February 25, 2006 in Idaho

Waiting on Wal-Mart

By The Spokesman-Review
 

After Wal-Mart breezed into Post Falls to much fanfare from residents and city officials, the world’s largest retailer is having a much tougher time penetrating Hayden.

For four years the company has tried to get approval for a supercenter at the corner of state Highway 95 and Honeysuckle Avenue.

The city is waiting for Wal-Mart to provide a revised site plan and building permit application for the store.

Hayden Planner Lisa Key said the only thing that’s changed in the past two years is that Wal-Mart took ownership of the land. Yet she said the company has been talking with city engineers about the need to relocate a sewer lift station on the property in order to realign the intersection of Highway 95 and Honeysuckle.

“The ball’s in their court,” Key said. “What I want to make super clear is that we just really don’t know what they are going to do at this point.”

Wal-Mart spokeswoman Karianne Fallow said she can’t comment on the retailer’s intentions other than it still plans to build a 195,000-square-foot superstore on the property and is in touch with the city.

“We are looking forward to serving the customers of the Hayden area,” Fallow said, adding that she can’t provide a time line for when more details will be available.

News that Wal-Mart officially took ownership of the land earlier this month rekindled concerns about traffic – worries that have been dormant since 2004 when negotiations between the city and the world’s largest retailer broke down.

In February 2004, Wal-Mart officials argued it had complied with all of Hayden’s laws and that the city was going overboard to keep it from coming to town. At the time, Wal-Mart said it was prepared to sue.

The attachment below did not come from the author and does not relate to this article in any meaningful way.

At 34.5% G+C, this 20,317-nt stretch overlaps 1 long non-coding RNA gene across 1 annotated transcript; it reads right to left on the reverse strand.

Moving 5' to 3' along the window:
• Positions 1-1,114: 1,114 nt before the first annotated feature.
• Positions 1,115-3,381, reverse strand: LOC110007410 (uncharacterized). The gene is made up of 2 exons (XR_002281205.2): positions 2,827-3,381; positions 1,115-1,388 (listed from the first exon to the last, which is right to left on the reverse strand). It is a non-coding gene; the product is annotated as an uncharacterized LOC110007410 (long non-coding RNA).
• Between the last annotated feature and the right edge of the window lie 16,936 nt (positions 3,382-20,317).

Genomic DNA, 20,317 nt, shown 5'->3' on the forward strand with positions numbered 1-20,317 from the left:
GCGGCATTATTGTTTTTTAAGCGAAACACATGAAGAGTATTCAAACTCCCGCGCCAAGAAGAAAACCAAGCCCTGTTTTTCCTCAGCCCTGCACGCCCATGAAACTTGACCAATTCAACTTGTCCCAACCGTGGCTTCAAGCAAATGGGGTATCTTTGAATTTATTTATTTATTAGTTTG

The Hayden City Council recently asked staff to review studies that both Wal-Mart and the city did to estimate the increase in traffic the store would have on Honeysuckle Avenue and Highway 95 and determine whether they are still accurate or if they need updating. Key said staff might have an answer by the March 14 council meeting.

The request came after Steve Meyer, a local developer who co-owns the Prairie Center Shopping Center and sits on Hayden’s newly created Urban Renewal District, told the council that with Kootenai County’s rapid growth, it’s likely the traffic studies are obsolete. Meyer said it’s the responsibility of the city to require Wal-Mart to make improvements to the intersection so it can adequately handle traffic in the decade after the store opens. He added that it’s a classic conflict between the rights of a private developer and the role they have in protecting the public interest.

The council also got a similar letter from residents John and Helen Centa, who have opposed Wal-Mart from when the store first proposed coming to Hayden in 2002. Centa, Meyer’s father-in-law, is a member of the opposition group Hayden First that organized hundreds of people to rally against the plan.

“The new study will include the explosive traffic increases that have occurred in the last two years,” Centa wrote in the Feb. 11 letter.

Fallow said she is unsure how Wal-Mart will respond to requests for an updated traffic study.

“Obviously we did a traffic study and we will consider how we need to move forward,” she said.

When Wal-Mart opened its Post Falls store in 2002, traffic on Mullan Avenue doubled to 8,084 vehicles a day, said Post Falls senior engineer technician Ryan Brodwater. That increase is attributed to Wal-Mart shoppers in addition to other new businesses and housing developments in the area.

Key said that’s why Hayden needs to have a good understanding of the traffic needs in Hayden so it can ensure that Wal-Mart pays for adequate improvements.

“There’s a ton of stuff that needs to be addressed,” she said.

Initially Wal-Mart wanted to build a larger store on the 40 acres of land. Part of the property was zoned to allow commercial businesses while the other acreage was reserved for multifamily housing, such as apartments.

Wal-Mart asked the city to amend its comprehensive plan, the foundation of all land-use decision, to allow commercial business on the property zoned for multifamily housing. After hundreds of people opposed the change, the Hayden Planning and Zoning Commission recommended in December 2002 that the City Council reject the proposal.

In response, Wal-Mart opted to build a smaller store on the land that already allows commercial business, now partially occupied by an espresso and fruit stand. Hayden denied the building permit saying that the company needed to make changes to the footprint of its building to meet codes and that a new site plan was needed. That’s when Wal-Mart threatened the lawsuit that never transpired.

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